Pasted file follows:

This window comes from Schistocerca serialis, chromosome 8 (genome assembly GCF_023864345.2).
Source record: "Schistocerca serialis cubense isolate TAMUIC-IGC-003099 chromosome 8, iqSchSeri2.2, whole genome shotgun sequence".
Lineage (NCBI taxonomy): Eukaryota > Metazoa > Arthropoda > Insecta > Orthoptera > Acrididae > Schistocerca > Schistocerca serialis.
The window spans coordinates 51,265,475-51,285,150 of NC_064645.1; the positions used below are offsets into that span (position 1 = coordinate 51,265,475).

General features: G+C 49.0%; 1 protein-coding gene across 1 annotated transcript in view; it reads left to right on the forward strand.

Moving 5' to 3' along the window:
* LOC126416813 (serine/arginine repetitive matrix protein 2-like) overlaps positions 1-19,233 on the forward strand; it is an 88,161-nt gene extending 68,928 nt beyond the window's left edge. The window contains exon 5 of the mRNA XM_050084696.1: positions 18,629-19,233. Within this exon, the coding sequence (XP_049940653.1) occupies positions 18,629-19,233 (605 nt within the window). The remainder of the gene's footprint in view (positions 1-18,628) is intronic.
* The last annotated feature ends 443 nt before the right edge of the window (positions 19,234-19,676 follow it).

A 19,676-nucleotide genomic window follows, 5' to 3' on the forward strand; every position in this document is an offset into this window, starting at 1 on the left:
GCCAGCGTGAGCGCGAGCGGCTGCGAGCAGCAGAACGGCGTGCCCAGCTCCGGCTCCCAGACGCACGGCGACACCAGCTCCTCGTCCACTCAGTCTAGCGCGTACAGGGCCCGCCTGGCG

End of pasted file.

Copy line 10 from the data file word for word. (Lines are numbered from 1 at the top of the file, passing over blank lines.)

GCCAGCGTGAGCGCGAGCGGCTGCGAGCAGCAGAACGGCGTGCCCAGCTCCGGCTCCCAGACGCACGGCGACACCAGCTCCTCGTCCACTCAGTCTAGCGCGTACAGGGCCCGCCTGGCG